Celebrating Black History Month with our favorite Black authors

Collage of books

In honor of Black History Month, we wanted to highlight Black authors whose stories span both borders and generations, illuminating a wide variety of experiences. Read below to find out our team’s favorite Black voices and the books that have inspired them.

Krista, founder and executive director
Krista chose Memphian Ashley Foxx Davis. Ashley and her sister, April, founded Kifani Press, a book company specializing in creating books, resources and professional development for a diverse group of kids and classrooms. Ashley and April capture the culture, especially here in Memphis, in a unique way so Black children can see themselves represented – while children from different backgrounds gain valuable insight, knowledge and understanding. Krista’s favorite book from Kifani Press is a three-part series that Ashley wrote and April illustrated specifically for ALLMemphis, intended to help children learn how to be advocates for what they believe in and become change-makers at any age.

Howard, director of operations
As a lover of history, Solomon Northup’s memoir, “12 Years A Slave,” captured Howard’s attention early on and remains a compelling read he often revisits. Recounting Solomon’s life story as a free Black man from the North who was kidnapped and sold into slavery in the pre-Civil War South, this piece was a seminal work that educated Americans about slavery in the South and played an important role in the growth of antislavery sentiments.

Kristi, director of curriculum and instruction, and Ravynn, program specialist
Next up is author Zora Neale Hurston, a favorite of both Kristi and Ravynn. Zora’s engaging storytelling style and firsthand accounts of how Black women were treated in America made her an influential writer of the 20th century. In her 1937 novel, “Their Eyes Were Watching God,” Nora explores the journey of a woman named Janie as she navigates life, love and gender roles.

Lulu, data and technology specialist
Yaa Gyasi is a longtime favorite author of Lulu’s. Yaa’s novels are inspired by her life – having been born in Ghana and raised in America. Her work speaks to Lulu when she describes race, history and love in a moving way. Reading and sharing underrepresented stories is very important to Lulu, and Yaa helps her feel seen. Lulu’s favorite book by Yaa is her debut book, “Homegoing”, a historical novel that traces the descendants of two half-sisters born into different villages in Ghana and follows their lives down different paths.

Alexis and Elizabeth, program specialists
Writing can be powerful and inspiring. Jacqueline Woodson’s books and poems are just that, which is why she’s a favorite of Alexis and Elizabeth. Both former teachers, Alexis and Elizabeth used her children’s books to allow students to feel seen, to feel heard and to know their experiences are valid. One of Jacqueline’s books used was “The Day You Begin.” It’s a poignant story about realizing that, even though you may be different, once you find the courage to connect with others, a world of possibilities can open.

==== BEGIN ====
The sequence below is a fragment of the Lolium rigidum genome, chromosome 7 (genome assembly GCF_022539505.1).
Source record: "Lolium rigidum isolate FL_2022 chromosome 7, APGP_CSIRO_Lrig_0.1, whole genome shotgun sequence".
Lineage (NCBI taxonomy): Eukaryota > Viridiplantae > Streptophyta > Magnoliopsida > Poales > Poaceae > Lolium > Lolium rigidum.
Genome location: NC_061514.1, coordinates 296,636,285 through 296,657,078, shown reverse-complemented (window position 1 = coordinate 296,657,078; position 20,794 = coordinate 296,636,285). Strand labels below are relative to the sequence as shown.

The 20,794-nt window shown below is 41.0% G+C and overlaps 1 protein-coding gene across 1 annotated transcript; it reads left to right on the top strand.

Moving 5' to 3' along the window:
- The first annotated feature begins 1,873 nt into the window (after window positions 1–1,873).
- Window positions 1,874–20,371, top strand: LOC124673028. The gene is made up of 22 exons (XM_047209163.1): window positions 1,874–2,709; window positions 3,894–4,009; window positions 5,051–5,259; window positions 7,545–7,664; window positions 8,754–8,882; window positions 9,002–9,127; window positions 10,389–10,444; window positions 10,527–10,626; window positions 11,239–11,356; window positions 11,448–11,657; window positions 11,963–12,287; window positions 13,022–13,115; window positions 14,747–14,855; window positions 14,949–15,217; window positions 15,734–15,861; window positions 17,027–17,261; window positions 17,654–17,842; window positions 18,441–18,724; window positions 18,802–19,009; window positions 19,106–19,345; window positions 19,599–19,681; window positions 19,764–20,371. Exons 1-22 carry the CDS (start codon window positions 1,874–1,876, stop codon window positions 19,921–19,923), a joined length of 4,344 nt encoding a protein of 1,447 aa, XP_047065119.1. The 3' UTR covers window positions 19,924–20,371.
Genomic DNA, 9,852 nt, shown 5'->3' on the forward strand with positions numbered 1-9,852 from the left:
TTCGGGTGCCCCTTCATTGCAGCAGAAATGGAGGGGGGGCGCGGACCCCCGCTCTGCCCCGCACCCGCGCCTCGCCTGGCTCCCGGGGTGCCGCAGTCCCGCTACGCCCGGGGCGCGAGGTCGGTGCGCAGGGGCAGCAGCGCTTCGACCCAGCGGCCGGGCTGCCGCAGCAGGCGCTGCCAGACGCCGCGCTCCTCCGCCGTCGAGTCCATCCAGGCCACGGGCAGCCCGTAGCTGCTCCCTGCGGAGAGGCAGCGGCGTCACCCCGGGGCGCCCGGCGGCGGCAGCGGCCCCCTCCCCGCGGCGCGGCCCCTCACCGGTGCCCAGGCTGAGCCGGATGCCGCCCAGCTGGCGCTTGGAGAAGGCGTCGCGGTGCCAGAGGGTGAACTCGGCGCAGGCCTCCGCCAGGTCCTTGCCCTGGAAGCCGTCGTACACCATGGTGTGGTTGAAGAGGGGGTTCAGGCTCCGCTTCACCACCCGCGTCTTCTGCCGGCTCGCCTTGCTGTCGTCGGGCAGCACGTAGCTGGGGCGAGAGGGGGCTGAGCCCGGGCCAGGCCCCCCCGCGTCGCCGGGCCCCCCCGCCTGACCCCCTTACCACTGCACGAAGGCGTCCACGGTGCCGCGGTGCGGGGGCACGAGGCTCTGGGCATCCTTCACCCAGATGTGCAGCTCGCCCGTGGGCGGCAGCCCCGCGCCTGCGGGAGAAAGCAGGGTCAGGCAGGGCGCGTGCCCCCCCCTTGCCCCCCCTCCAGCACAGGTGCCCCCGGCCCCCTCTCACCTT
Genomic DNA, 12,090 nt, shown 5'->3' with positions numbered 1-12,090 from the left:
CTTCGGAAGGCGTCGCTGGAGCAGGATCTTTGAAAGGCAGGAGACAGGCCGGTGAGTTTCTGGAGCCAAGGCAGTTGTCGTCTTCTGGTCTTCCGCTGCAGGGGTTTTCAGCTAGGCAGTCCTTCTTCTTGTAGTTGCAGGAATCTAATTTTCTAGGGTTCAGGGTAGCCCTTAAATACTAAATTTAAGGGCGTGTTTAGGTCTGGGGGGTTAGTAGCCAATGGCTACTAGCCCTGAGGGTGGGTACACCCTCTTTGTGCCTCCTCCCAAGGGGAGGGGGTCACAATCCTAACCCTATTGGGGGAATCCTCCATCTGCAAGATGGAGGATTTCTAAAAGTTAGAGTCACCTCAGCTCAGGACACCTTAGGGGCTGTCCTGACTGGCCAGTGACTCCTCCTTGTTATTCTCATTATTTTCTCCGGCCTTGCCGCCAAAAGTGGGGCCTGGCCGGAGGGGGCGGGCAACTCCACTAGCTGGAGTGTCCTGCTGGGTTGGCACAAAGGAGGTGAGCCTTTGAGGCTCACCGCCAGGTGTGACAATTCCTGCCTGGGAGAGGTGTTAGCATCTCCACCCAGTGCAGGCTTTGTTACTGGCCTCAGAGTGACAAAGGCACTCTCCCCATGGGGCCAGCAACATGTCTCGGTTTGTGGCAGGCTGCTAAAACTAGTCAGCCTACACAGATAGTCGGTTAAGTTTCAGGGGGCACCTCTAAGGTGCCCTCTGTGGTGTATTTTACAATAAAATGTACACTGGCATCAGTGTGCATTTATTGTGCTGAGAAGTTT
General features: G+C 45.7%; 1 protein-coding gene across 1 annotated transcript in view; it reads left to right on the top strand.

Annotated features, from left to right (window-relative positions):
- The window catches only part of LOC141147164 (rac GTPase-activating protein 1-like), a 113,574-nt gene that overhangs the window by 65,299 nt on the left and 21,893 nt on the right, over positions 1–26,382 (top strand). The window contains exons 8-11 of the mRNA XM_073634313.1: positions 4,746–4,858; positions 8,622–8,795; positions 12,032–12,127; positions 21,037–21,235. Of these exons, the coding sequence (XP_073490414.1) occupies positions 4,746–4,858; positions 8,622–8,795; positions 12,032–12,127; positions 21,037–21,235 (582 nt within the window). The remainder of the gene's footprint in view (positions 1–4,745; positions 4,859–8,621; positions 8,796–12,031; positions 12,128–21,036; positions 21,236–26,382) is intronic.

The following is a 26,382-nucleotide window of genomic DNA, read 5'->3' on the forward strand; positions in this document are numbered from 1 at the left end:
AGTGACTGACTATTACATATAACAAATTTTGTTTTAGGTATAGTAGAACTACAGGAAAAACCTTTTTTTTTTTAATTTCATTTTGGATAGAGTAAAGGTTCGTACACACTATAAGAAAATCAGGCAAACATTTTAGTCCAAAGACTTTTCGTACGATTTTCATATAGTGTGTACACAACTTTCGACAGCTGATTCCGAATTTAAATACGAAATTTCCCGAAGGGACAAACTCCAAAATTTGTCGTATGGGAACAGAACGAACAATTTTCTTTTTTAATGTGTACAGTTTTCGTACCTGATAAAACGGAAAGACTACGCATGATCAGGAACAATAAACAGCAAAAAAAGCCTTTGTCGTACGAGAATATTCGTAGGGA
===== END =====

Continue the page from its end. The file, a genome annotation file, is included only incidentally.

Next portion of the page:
Jamar, program specialist
Autobiographies have a way of connecting you deeply with the writer. Maya Angelou is no exception for Jamar. Maya’s books make Jamar feel connected to Black culture, reading about important times before he was born. Her coming-of-age story, “I Know Why the Caged Bird Sings,” is a book Jamar often revisits, as it illustrates how the strength of character and a love of literature can help overcome racism and trauma in the South.

Kelly, program specialist
Kelly loves Oge Mora and how her books bring people together. Oge’s “Thank You, Omu!” is one of Kelly’s favorite reads. It tells the story of a woman who makes a delicious stew that attracts members of her community, and she feeds them all. Children who read this book are exposed to Black and Nigerian cultural traditions that are rich in food and friendship – while illustrating messages of kindness, gratitude and community.

The value of reading books by diverse authors from different backgrounds is infinite. It’s important for educators to not only have that knowledge for themselves but also regularly use books in their teachings that depict characters similar to their students. When students are able to make connections to their own lives, it greatly increases reading comprehension. To learn more about our three decodable reads, visit our website. Or, they can be purchased locally at Novel Memphis, located in the Laurelwood Shopping Center.